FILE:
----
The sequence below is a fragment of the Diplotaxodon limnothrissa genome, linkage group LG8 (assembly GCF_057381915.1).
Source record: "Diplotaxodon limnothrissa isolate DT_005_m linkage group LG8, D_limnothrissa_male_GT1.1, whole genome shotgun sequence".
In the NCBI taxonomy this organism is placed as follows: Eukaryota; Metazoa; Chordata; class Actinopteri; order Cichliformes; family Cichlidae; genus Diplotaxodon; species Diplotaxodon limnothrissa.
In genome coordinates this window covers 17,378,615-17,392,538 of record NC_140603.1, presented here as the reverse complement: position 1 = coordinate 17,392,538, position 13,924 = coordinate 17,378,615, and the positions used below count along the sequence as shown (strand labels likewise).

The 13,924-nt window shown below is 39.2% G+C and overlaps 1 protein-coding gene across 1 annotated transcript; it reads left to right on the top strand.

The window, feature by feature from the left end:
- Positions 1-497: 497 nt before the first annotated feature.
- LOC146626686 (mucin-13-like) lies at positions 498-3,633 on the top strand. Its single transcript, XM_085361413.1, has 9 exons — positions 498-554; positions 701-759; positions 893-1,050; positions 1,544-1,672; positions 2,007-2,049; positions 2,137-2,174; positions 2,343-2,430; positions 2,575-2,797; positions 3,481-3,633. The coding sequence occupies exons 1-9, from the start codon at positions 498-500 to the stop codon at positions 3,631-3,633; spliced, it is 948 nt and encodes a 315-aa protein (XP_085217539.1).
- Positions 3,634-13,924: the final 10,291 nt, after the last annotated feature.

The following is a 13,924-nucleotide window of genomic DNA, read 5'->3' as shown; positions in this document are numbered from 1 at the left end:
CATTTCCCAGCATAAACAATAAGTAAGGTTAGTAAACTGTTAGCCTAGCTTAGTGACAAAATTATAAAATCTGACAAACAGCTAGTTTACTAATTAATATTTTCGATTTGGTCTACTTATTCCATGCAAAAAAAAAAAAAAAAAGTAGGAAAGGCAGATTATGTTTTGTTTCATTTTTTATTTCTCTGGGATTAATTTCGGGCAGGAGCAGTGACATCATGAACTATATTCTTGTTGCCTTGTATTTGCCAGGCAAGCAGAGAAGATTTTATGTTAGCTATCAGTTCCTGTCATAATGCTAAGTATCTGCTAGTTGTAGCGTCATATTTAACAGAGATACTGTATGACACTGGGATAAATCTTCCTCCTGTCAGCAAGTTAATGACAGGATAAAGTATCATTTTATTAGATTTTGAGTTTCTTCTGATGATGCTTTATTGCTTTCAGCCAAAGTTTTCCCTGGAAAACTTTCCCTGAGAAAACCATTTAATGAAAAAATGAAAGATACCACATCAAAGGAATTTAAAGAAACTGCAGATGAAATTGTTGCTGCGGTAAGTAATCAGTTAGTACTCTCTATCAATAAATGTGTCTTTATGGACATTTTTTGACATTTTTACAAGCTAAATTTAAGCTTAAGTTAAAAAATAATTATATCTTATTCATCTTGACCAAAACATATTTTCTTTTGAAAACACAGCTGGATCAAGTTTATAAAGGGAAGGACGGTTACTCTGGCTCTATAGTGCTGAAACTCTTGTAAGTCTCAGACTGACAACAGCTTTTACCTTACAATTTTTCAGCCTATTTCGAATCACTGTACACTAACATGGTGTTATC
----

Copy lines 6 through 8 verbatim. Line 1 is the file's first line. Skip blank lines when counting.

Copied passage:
The window, feature by feature from the left end:
- Positions 1-497: 497 nt before the first annotated feature.
- LOC146626686 (mucin-13-like) lies at positions 498-3,633 on the top strand. Its single transcript, XM_085361413.1, has 9 exons — positions 498-554; positions 701-759; positions 893-1,050; positions 1,544-1,672; positions 2,007-2,049; positions 2,137-2,174; positions 2,343-2,430; positions 2,575-2,797; positions 3,481-3,633. The coding sequence occupies exons 1-9, from the start codon at positions 498-500 to the stop codon at positions 3,631-3,633; spliced, it is 948 nt and encodes a 315-aa protein (XP_085217539.1).